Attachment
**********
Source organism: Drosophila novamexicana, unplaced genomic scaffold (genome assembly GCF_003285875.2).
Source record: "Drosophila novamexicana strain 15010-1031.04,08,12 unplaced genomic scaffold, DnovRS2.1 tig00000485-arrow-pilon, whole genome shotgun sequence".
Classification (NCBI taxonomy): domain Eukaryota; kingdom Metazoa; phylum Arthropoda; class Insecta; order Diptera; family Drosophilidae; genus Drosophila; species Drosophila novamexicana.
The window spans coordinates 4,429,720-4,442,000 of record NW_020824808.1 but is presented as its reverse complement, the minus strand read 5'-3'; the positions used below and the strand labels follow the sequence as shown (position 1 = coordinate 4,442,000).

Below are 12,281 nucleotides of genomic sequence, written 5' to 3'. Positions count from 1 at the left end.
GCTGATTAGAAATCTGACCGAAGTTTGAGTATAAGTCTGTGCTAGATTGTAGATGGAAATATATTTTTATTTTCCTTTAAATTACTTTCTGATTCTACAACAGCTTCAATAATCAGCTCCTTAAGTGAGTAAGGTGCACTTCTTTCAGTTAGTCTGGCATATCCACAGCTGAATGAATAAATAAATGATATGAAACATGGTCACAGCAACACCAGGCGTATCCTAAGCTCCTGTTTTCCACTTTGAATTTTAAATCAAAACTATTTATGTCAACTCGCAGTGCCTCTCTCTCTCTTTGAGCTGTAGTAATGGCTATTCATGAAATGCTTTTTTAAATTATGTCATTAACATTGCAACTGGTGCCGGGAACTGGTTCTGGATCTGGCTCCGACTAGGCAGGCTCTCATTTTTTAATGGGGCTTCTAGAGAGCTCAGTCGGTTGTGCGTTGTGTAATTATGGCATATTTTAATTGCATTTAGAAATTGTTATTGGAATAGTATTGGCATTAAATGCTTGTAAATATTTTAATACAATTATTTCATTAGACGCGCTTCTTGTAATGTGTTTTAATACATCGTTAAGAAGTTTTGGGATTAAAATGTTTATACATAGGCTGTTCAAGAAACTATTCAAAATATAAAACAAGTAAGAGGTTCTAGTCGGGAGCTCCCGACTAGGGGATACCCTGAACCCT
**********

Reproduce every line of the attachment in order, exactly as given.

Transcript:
Source organism: Drosophila novamexicana, unplaced genomic scaffold (genome assembly GCF_003285875.2).
Source record: "Drosophila novamexicana strain 15010-1031.04,08,12 unplaced genomic scaffold, DnovRS2.1 tig00000485-arrow-pilon, whole genome shotgun sequence".
Classification (NCBI taxonomy): domain Eukaryota; kingdom Metazoa; phylum Arthropoda; class Insecta; order Diptera; family Drosophilidae; genus Drosophila; species Drosophila novamexicana.
The window spans coordinates 4,429,720-4,442,000 of record NW_020824808.1 but is presented as its reverse complement, the minus strand read 5'-3'; the positions used below and the strand labels follow the sequence as shown (position 1 = coordinate 4,442,000).

Below are 12,281 nucleotides of genomic sequence, written 5' to 3'. Positions count from 1 at the left end.
GCTGATTAGAAATCTGACCGAAGTTTGAGTATAAGTCTGTGCTAGATTGTAGATGGAAATATATTTTTATTTTCCTTTAAATTACTTTCTGATTCTACAACAGCTTCAATAATCAGCTCCTTAAGTGAGTAAGGTGCACTTCTTTCAGTTAGTCTGGCATATCCACAGCTGAATGAATAAATAAATGATATGAAACATGGTCACAGCAACACCAGGCGTATCCTAAGCTCCTGTTTTCCACTTTGAATTTTAAATCAAAACTATTTATGTCAACTCGCAGTGCCTCTCTCTCTCTTTGAGCTGTAGTAATGGCTATTCATGAAATGCTTTTTTAAATTATGTCATTAACATTGCAACTGGTGCCGGGAACTGGTTCTGGATCTGGCTCCGACTAGGCAGGCTCTCATTTTTTAATGGGGCTTCTAGAGAGCTCAGTCGGTTGTGCGTTGTGTAATTATGGCATATTTTAATTGCATTTAGAAATTGTTATTGGAATAGTATTGGCATTAAATGCTTGTAAATATTTTAATACAATTATTTCATTAGACGCGCTTCTTGTAATGTGTTTTAATACATCGTTAAGAAGTTTTGGGATTAAAATGTTTATACATAGGCTGTTCAAGAAACTATTCAAAATATAAAACAAGTAAGAGGTTCTAGTCGGGAGCTCCCGACTAGGGGATACCCTGAACCCT